So I heard from Armed and Safe the other day that Chicago Public Schools (CPS) was planning to install astroturf at Soldier Field this week. When will they learn?
Well, they did it. They bused in CPS students--the original article said 1,200 district buses would be used--to fill Soldier Field. They hired a rapper from Chicago (Ben One--never heard of him) and painted empty chairs to sit at midfield and stand for the 26 "CPS students" who've been killed this year, because as everyone knows, those people were killed by a lack of state funds and state-level gun control. Then they lined up Mayor Daley, Jesse Jackson, and the all the usual suspects (including Arne Duncan, the CPS Superintendent) and let them harangue the captive audience.
None of this is surprising. The Mayor of the City, the Superintendent of Schools, and the President of School Board are all on board, so who's left to stop it? Only voters, and in Chicago, voters don't care about much of anything as long as the garbage gets picked up and the potholes fixed--and that can only happen if you vote the way Boss Daley's cogs tell you to vote anyway.
What surprised me a tiny bit was the Chicago Tribune's coverage of the event, and I wrote to the reporter to tell him so. There was no indication--not even a hint--that anyone in Chicago might have thought this "rally"--a public school district using district funds to arrange to use its students as props to bully politicians--was a bad idea. Was there NO ONE who disagreed with this great idea? How is that possible?
I hope you'll read the piece by Carlos Sadovi and see what you think. Am I off base here?
"Crane Tech High School sophomore Marcell James nearly jumped from his seat Tuesday in Soldier Field as Chicago recording artist Ben One hit the stage in a school district-sponsored anti-violence rally designed to squeeze more funding from state officials."Using the loaded word "squeeze" is as close as Sadovi comes to indicating that there could possibly be anyone who opposes such a blatant use of students--or that there's any reason to oppose it.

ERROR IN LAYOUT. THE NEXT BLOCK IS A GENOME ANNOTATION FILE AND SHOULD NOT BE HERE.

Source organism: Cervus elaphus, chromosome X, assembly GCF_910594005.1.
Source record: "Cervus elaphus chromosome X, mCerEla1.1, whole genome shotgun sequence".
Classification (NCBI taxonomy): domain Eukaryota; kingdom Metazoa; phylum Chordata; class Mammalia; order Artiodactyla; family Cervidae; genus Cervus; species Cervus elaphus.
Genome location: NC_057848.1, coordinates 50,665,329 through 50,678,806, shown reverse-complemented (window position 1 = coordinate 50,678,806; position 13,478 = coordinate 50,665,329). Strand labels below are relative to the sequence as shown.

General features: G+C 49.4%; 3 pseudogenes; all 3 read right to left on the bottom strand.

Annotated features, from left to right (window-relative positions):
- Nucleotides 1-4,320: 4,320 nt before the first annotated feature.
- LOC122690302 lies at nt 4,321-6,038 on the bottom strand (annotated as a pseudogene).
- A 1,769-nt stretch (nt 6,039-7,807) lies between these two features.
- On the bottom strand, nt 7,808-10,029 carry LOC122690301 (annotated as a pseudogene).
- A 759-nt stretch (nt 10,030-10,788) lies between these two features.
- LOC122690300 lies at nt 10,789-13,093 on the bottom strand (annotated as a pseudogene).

"Daley called the rally "the largest civics class in history" and encouraged students to discuss the rally with their parents and others to try to drum up support in Springfield for more school funding."
This sounds insane, I know, but actually he's right. It's a lesson in Chicago civics, what the less enlightened call "The Chicago Way." (I stole that term from John Kass of the Tribune, one of the least-enlightened.) The students are taught that they have no power of their own; they have power as part of the collective--and ONLY the power that the collective ruler (that would be Daley) grants for temporary, carefully-defined purposes. In this case, the students have the power to come together and speak out--but only as long as they stay on Daley's carefully-scripted message. More state money for a district that spends money hiring rappers for rallies for more state money. More gun-control laws to cure violence in the city with the strictest gun control laws in the nation (well, after Heller v. D.C. is decided) and the highest rates of violence to go with it.
Go along with this program, use your political power in approved ways, and you get a free bus ride to Soldier Field to listen to minor music stars--as long as you look respectful during the political harangues.
'"Year after year, we go to Springfield to ask for more money, we go to Springfield for tougher gun laws. . . . Year after year we are told, 'We'll do what we can,' " Board of Education President Rufus Williams said.'And it's a crying shame, too, because if a Board of Education President can't get gun control passed in his state, what does he have to fall back on? Providing education to students in his district? One shudders to contemplate it.
I think I've had a change of heart. I think I'm all in favor now. Think of it this way--they're trying something entirely new here! It could start a Cultural Revolution! Maybe even a Great Leap Forward!
Maybe we should make a Five Year Plan.